There's yet another scenario that boggles the mind here: Those with the money to spare - a.k.a. the McBush "base of haves and have mores" - and, believe me, there are still plenty of them left - can take some of their golden parachute dollars, buy up the homes at a discount from those who just renegotiated their loans, and make themselves a killing beginning the charade all over again.

While all of these shenanigans and schemes are going on, we, the middle-class taxpayers, are going to be footing the bill. As a result, our dollar will be worth less meaning that our money will purchase less of those same goods we need to live on every day.

In other words, the US Middle-Class gets to subsidize big business and these brand new huge financial institutions all over again.

Today on Andrea Mitchell’s MSNBC afternoon show, McCain spokesman Tucker Bounds attempted to play off the McCain plan as beneficial to homeowners. Bounds said that $300 of the $700 billion would go directly to homeowners. What Bounds failed to mention, and wouldn’t allow Mitchell to interrupt to ask, was the fact that McCain’s plan would purchase the mortgages, at face value, from the lender, something the campaign’s letter, itself, refutes.

Bounds stated that there can be no other way because the mortgage lender has a first right of refusal to the loan and they don’t have to turn it over to the government for re-finance purposes. If elected, McCain has every intention of paying top dollar - 2004-2006 dollars - for properties that are worth a fraction of their value today. And that money will go directly to the lenders.

If is sounds familiar, it should: It's exactly what those on the Right are trying to get away with in the "Mark-to-Market" scheme they're touting as a part of our economic recovery. Mark-to-Market refers to the practice of allowing Big Finance to keep their bad investments at the value of when they purchased it not what it's worth today. According to those in the know, it will allow Big Finance to borrow the dollars no one will lend them today. The problem is that they will be borrowing money against collateral that simply isn't there.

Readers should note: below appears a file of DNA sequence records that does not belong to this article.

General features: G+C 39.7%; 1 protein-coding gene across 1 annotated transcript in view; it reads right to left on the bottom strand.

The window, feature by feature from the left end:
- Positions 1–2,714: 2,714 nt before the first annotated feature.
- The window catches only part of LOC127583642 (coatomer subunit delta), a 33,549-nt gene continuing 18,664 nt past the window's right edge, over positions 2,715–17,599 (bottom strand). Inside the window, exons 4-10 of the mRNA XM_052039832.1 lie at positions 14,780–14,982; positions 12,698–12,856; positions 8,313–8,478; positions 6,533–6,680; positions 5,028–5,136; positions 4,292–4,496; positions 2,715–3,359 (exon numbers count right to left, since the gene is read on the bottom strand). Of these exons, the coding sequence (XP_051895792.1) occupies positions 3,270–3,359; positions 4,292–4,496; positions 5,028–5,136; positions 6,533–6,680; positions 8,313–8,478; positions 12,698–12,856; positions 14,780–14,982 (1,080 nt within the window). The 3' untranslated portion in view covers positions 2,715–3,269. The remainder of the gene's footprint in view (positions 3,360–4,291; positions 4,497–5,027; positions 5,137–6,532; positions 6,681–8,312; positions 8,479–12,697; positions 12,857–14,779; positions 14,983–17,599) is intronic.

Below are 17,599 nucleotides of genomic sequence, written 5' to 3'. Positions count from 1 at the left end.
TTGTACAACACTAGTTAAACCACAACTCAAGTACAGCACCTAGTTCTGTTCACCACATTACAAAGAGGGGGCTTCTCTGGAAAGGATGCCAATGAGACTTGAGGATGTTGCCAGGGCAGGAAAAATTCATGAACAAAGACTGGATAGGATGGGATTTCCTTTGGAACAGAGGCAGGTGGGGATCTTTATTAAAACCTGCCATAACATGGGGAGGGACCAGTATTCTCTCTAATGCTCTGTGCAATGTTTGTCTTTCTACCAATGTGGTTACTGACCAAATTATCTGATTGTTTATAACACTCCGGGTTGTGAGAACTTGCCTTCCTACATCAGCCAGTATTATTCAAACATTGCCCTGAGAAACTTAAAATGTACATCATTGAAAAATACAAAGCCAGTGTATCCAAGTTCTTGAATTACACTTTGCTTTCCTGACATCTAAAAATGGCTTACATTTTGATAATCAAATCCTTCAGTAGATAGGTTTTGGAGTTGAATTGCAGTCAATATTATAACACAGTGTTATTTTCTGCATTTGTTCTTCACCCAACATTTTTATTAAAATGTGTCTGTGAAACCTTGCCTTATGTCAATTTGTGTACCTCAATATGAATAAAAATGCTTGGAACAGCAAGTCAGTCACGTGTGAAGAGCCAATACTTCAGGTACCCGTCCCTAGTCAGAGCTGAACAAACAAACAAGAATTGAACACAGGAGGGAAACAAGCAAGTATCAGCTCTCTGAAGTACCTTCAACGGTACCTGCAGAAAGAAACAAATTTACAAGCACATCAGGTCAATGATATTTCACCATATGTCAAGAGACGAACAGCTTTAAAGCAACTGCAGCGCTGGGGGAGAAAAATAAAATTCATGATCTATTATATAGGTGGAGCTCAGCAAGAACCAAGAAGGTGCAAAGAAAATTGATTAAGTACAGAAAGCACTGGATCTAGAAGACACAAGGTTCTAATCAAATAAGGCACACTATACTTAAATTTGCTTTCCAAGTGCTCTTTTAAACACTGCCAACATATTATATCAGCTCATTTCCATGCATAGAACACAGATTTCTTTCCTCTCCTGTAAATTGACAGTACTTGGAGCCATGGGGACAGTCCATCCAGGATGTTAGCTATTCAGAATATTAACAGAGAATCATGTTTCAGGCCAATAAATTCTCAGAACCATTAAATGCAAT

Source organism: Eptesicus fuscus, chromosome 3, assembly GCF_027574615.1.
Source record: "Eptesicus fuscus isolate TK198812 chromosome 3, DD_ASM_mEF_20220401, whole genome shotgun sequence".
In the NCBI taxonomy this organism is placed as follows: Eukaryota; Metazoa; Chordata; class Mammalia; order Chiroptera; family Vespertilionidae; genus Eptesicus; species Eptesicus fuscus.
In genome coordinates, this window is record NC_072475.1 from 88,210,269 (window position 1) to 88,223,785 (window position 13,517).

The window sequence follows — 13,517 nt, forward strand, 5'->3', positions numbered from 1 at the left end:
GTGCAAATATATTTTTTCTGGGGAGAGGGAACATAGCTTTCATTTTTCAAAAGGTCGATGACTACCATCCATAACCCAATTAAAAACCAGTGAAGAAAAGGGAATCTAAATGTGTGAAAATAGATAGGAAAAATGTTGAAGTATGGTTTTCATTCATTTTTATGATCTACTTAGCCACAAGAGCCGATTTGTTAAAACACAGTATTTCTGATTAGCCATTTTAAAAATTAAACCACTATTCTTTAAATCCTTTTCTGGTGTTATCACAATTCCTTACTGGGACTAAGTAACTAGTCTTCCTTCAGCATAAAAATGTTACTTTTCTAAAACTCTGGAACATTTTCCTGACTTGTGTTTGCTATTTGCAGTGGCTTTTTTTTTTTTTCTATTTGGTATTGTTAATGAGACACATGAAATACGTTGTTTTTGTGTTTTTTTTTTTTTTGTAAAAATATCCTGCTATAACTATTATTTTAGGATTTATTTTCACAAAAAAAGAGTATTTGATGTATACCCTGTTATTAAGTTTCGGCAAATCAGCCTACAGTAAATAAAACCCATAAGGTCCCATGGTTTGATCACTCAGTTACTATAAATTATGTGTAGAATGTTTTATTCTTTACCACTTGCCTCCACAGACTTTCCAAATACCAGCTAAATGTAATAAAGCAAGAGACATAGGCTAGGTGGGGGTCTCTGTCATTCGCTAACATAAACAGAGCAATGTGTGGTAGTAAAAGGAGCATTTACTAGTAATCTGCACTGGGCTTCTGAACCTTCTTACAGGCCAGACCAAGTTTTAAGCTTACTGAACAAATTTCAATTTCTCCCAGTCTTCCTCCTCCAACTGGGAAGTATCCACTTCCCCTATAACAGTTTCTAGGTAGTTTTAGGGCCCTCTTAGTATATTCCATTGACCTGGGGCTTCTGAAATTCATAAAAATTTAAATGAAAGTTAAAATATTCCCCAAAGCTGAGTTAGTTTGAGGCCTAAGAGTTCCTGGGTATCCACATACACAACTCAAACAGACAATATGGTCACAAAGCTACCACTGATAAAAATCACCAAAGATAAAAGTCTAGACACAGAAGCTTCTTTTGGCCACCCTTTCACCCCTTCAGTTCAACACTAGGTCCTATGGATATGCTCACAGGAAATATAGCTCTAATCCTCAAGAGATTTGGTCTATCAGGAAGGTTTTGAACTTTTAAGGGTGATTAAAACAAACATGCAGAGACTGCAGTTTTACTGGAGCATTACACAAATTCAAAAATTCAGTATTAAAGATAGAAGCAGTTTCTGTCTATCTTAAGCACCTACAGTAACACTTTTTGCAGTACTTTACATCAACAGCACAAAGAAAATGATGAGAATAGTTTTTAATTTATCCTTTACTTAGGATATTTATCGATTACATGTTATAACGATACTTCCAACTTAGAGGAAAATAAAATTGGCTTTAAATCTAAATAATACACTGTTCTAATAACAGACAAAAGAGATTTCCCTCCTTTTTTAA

And that's just what McCain wants to do with this proposal.

Lenders cannot have this cake and eat it, too. Laws are made for the benefit of all, not for all who can afford it. It’s simple: If these lenders want our help to purchase the mistake which they made and facilitated, they should lose that right of first refusal. Certainly the give-and-take must come from all side: Lender, borrower and the US taxpayer as the new mortgage holder.

There is a way to make a plan like this make sense and that is to make it all or nothing. In a world of gray, we must give the lender the choice of obtaining our help or refusing it entirely. If we allow them to pick and choose we will be left with a substantial bill and they will only get richer and get ready for their next scheme.

And it is a scheme.

Here’s how any plan has to work:

-Those mortgagee’s who are having trouble paying their mortgage would apply for federal assistance
-Each would immediately have any actions taken by their lender frozen upon review
-The lender would have an opportunity to have their case heard

The lender could then negotiate with a federal regulator who would then set the new terms of the mortgage (new terms; fixed rate; etc) and would either accept the new terms or sell the mortgage to the Federal government program at market value, not what they purchased the loan for.

No schemes and no free rides. Everyone gets hurt, not just the US middle-class.

-Noah Greenberg

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-Noah Greenberg